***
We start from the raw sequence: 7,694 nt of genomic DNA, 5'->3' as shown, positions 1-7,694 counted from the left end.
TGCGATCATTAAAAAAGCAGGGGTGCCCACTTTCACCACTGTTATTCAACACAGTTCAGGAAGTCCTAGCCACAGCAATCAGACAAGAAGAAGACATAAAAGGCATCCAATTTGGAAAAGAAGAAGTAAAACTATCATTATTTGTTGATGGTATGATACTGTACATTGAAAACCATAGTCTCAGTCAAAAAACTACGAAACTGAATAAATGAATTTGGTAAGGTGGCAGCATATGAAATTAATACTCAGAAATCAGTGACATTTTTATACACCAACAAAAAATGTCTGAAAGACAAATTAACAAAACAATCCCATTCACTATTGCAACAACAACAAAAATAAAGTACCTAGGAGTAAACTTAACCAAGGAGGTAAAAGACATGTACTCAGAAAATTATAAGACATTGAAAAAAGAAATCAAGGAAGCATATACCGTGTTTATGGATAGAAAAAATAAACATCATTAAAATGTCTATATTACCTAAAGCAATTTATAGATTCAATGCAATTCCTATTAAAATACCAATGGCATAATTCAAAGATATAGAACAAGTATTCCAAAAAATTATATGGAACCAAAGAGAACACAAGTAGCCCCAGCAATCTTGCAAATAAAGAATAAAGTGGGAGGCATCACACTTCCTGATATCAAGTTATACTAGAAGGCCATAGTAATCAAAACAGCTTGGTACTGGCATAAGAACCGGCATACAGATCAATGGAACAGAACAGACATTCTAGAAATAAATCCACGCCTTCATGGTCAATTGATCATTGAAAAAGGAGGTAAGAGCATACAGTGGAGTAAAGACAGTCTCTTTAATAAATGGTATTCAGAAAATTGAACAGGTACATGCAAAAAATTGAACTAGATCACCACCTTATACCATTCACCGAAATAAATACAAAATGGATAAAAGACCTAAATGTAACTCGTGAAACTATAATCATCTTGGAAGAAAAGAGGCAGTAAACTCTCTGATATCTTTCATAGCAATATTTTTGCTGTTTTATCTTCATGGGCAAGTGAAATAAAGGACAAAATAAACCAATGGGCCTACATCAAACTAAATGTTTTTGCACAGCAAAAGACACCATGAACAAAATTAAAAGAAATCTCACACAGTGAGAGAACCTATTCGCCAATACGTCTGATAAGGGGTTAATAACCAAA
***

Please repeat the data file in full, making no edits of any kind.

We start from the raw sequence: 7,694 nt of genomic DNA, 5'->3' as shown, positions 1-7,694 counted from the left end.
TGCGATCATTAAAAAAGCAGGGGTGCCCACTTTCACCACTGTTATTCAACACAGTTCAGGAAGTCCTAGCCACAGCAATCAGACAAGAAGAAGACATAAAAGGCATCCAATTTGGAAAAGAAGAAGTAAAACTATCATTATTTGTTGATGGTATGATACTGTACATTGAAAACCATAGTCTCAGTCAAAAAACTACGAAACTGAATAAATGAATTTGGTAAGGTGGCAGCATATGAAATTAATACTCAGAAATCAGTGACATTTTTATACACCAACAAAAAATGTCTGAAAGACAAATTAACAAAACAATCCCATTCACTATTGCAACAACAACAAAAATAAAGTACCTAGGAGTAAACTTAACCAAGGAGGTAAAAGACATGTACTCAGAAAATTATAAGACATTGAAAAAAGAAATCAAGGAAGCATATACCGTGTTTATGGATAGAAAAAATAAACATCATTAAAATGTCTATATTACCTAAAGCAATTTATAGATTCAATGCAATTCCTATTAAAATACCAATGGCATAATTCAAAGATATAGAACAAGTATTCCAAAAAATTATATGGAACCAAAGAGAACACAAGTAGCCCCAGCAATCTTGCAAATAAAGAATAAAGTGGGAGGCATCACACTTCCTGATATCAAGTTATACTAGAAGGCCATAGTAATCAAAACAGCTTGGTACTGGCATAAGAACCGGCATACAGATCAATGGAACAGAACAGACATTCTAGAAATAAATCCACGCCTTCATGGTCAATTGATCATTGAAAAAGGAGGTAAGAGCATACAGTGGAGTAAAGACAGTCTCTTTAATAAATGGTATTCAGAAAATTGAACAGGTACATGCAAAAAATTGAACTAGATCACCACCTTATACCATTCACCGAAATAAATACAAAATGGATAAAAGACCTAAATGTAACTCGTGAAACTATAATCATCTTGGAAGAAAAGAGGCAGTAAACTCTCTGATATCTTTCATAGCAATATTTTTGCTGTTTTATCTTCATGGGCAAGTGAAATAAAGGACAAAATAAACCAATGGGCCTACATCAAACTAAATGTTTTTGCACAGCAAAAGACACCATGAACAAAATTAAAAGAAATCTCACACAGTGAGAGAACCTATTCGCCAATACGTCTGATAAGGGGTTAATAACCAAA